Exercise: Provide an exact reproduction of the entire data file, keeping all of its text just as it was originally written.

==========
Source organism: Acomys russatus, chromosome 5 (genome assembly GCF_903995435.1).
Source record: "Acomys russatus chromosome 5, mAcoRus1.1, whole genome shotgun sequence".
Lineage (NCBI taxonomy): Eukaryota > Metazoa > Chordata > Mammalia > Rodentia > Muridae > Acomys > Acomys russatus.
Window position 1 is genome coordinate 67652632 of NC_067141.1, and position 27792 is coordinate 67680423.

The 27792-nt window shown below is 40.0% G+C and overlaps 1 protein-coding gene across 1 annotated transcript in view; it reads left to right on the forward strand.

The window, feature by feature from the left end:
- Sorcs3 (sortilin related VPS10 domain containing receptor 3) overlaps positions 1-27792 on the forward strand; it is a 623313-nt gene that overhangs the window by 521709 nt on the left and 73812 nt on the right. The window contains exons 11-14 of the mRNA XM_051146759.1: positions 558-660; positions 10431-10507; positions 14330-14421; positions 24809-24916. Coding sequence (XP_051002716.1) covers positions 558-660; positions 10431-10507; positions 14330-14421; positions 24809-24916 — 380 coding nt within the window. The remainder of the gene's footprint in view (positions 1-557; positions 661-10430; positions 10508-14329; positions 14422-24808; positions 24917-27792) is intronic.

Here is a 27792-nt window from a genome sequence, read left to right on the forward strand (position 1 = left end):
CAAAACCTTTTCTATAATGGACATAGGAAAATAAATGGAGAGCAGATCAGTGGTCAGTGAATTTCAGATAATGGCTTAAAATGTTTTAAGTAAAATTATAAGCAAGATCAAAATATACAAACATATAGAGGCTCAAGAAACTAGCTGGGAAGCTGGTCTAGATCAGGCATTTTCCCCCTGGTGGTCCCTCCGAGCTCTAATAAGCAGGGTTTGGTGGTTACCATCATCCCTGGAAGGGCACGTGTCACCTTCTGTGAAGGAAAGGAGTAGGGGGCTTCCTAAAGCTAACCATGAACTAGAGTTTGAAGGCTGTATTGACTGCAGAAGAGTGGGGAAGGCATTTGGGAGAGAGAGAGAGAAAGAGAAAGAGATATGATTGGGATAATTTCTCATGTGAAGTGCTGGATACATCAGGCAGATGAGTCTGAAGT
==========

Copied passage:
Source organism: Acomys russatus, chromosome 5 (genome assembly GCF_903995435.1).
Source record: "Acomys russatus chromosome 5, mAcoRus1.1, whole genome shotgun sequence".
Lineage (NCBI taxonomy): Eukaryota > Metazoa > Chordata > Mammalia > Rodentia > Muridae > Acomys > Acomys russatus.
Window position 1 is genome coordinate 67652632 of NC_067141.1, and position 27792 is coordinate 67680423.

The 27792-nt window shown below is 40.0% G+C and overlaps 1 protein-coding gene across 1 annotated transcript in view; it reads left to right on the forward strand.

The window, feature by feature from the left end:
- Sorcs3 (sortilin related VPS10 domain containing receptor 3) overlaps positions 1-27792 on the forward strand; it is a 623313-nt gene that overhangs the window by 521709 nt on the left and 73812 nt on the right. The window contains exons 11-14 of the mRNA XM_051146759.1: positions 558-660; positions 10431-10507; positions 14330-14421; positions 24809-24916. Coding sequence (XP_051002716.1) covers positions 558-660; positions 10431-10507; positions 14330-14421; positions 24809-24916 — 380 coding nt within the window. The remainder of the gene's footprint in view (positions 1-557; positions 661-10430; positions 10508-14329; positions 14422-24808; positions 24917-27792) is intronic.

Here is a 27792-nt window from a genome sequence, read left to right on the forward strand (position 1 = left end):
CAAAACCTTTTCTATAATGGACATAGGAAAATAAATGGAGAGCAGATCAGTGGTCAGTGAATTTCAGATAATGGCTTAAAATGTTTTAAGTAAAATTATAAGCAAGATCAAAATATACAAACATATAGAGGCTCAAGAAACTAGCTGGGAAGCTGGTCTAGATCAGGCATTTTCCCCCTGGTGGTCCCTCCGAGCTCTAATAAGCAGGGTTTGGTGGTTACCATCATCCCTGGAAGGGCACGTGTCACCTTCTGTGAAGGAAAGGAGTAGGGGGCTTCCTAAAGCTAACCATGAACTAGAGTTTGAAGGCTGTATTGACTGCAGAAGAGTGGGGAAGGCATTTGGGAGAGAGAGAGAGAAAGAGAAAGAGATATGATTGGGATAATTTCTCATGTGAAGTGCTGGATACATCAGGCAGATGAGTCTGAAGT